Samuel Sims and his partner Jay in dresses on a London street

The pictures are incredible, but it was quite draining mentally (Picture: JustJess Photography)

The wail of tooting car horns was incessant, even for the busy area of London I was marching around in.

Drivers shouted homophobic abuse out of their windows, their words incomprehensible, yet laden with poison and ill-intent. The flashes of leering, baffled faces said it all. 

This is what happened when my husband, Jay, and I were modelling in big dresses during a recent photoshoot on the streets of London.

The incident left me feeling triggered and unsafe, but actually, it only strengthened my resolve to remain unapologetically queer and to live life on my own terms.

It’s important to me to express myself through fashion – especially as a queer person who often doesn’t feel comfortable enough in everyday life to do so without fear of being judged, or worse. 

For the last couple of years, Jay and I have modelled together.

It started when an old uni friend of his – who is now a wedding photographer – asked if we’d take part in a workshop she was organising. It would be a full day of her teaching other less experienced photographers invaluable skills, like how to direct models and or get the best lighting.

As someone who has previously modelled, Jay immediately said yes. I, on the other hand, wasn’t so sure. That’s because, as a classic introvert, this was way out of my comfort zone.

I’m the sort of person now – as I’ve got older and more confident – who likes to try new things. I also think it’s important to do things that scare you, so even though modelling definitely did that, I said yes.

That first model job was a day-long event at a gorgeous sprawling field in Kent during the tiny window we were allowed out in the Summer of 2020.

Samuel Sims and his partner Jay modelling in dresses

Nothing could prepare me for that recent shoot we did in and around Hyde Park (Picture: JustJess Photography)

Before shooting took place, we were ushered into a bedroom to get ready and once the outfit was on – a tan suit, trilby and cowboy boots, I felt pretty good. In my everyday life, I don’t dress super smart – I’m more of a jeans and multi-coloured trainers sort of guy – so being decked out in something like this was a real treat.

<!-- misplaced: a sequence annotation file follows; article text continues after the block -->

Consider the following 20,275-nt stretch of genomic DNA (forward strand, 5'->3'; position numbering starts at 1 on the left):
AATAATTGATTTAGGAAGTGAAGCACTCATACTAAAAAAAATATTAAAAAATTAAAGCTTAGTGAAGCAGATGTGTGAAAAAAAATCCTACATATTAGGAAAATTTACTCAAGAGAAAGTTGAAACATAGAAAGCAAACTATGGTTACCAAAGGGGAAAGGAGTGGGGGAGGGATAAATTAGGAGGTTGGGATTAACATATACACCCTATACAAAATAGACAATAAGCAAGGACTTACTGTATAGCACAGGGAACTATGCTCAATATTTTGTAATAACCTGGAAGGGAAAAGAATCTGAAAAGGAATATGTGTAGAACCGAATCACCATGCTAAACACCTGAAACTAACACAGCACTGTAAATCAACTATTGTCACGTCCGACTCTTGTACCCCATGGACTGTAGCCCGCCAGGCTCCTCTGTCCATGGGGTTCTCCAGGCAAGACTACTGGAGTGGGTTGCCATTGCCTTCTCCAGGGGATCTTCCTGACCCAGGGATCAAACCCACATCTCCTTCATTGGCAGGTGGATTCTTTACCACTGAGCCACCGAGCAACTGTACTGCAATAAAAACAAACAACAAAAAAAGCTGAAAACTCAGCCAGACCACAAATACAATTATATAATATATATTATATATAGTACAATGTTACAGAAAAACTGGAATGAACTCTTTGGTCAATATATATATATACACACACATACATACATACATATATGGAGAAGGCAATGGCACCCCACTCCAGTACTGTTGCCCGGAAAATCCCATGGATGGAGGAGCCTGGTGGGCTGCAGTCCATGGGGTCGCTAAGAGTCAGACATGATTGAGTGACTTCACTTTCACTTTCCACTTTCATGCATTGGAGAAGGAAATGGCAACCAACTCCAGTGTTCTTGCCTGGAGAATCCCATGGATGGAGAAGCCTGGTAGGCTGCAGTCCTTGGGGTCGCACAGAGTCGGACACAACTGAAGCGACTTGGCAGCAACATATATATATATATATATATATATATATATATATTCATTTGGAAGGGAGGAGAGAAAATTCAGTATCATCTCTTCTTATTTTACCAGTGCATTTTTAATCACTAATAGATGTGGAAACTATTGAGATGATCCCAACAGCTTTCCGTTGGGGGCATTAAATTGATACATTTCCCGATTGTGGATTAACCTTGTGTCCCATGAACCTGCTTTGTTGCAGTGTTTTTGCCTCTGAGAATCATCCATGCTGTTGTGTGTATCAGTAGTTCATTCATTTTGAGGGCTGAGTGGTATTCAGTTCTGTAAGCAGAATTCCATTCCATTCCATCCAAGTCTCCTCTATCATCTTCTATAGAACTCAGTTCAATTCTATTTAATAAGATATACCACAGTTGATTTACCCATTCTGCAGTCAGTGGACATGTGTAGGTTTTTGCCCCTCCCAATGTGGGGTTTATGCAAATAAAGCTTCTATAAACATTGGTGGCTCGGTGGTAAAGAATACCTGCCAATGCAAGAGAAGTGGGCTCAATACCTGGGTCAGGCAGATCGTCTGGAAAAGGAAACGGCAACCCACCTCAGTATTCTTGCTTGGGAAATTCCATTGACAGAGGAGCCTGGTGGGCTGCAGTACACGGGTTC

I walked out of the bedroom and the photographers immediately started taking pictures, telling us we looked amazing. I didn’t care if they were just saying it to make us smile – I felt fantastic, like Beyonce when she’s full-blown Sasha Fierce. 

I had become someone else – a person that wasn’t shy or self-conscious. Despite Jay almost losing a finger to a horse while he was trying to feed it for a photo, I felt great throughout the shoot.

Since that first job, we’ve modelled regularly. 

We’ve done shoots in various styles of Asos-ordered suits, laughing maniacally together in the middle of a busy road on Regent Street in cozy knitwear.

Being so openly queer as a couple and showing not only how open we are – but proud of it too – pushed us to take the modelling in a different direction in 2021.

We hate how people are put into gender-specific boxes, depending on whether they were born or pass as female or male. Why should we only wear traditionally male clothes? 

So we did a shoot in the Lake District where we took a hammer to the rigidity of gendered fashion by wearing wedding dresses. 

We felt so inspired doing this, even though we submerged ourselves fully into the lake, which was freezing. The pictures turned out incredible.

But nothing could prepare me for that recent shoot we did in and around Hyde Park. Not for a specific campaign and not just for fun. We had a point to make. 

Samuel Sims and his partner Jay modelling in dresses under an archway

I felt self-conscious, but I tried to stay in character and just get on with it (Picture: JustJess Photography)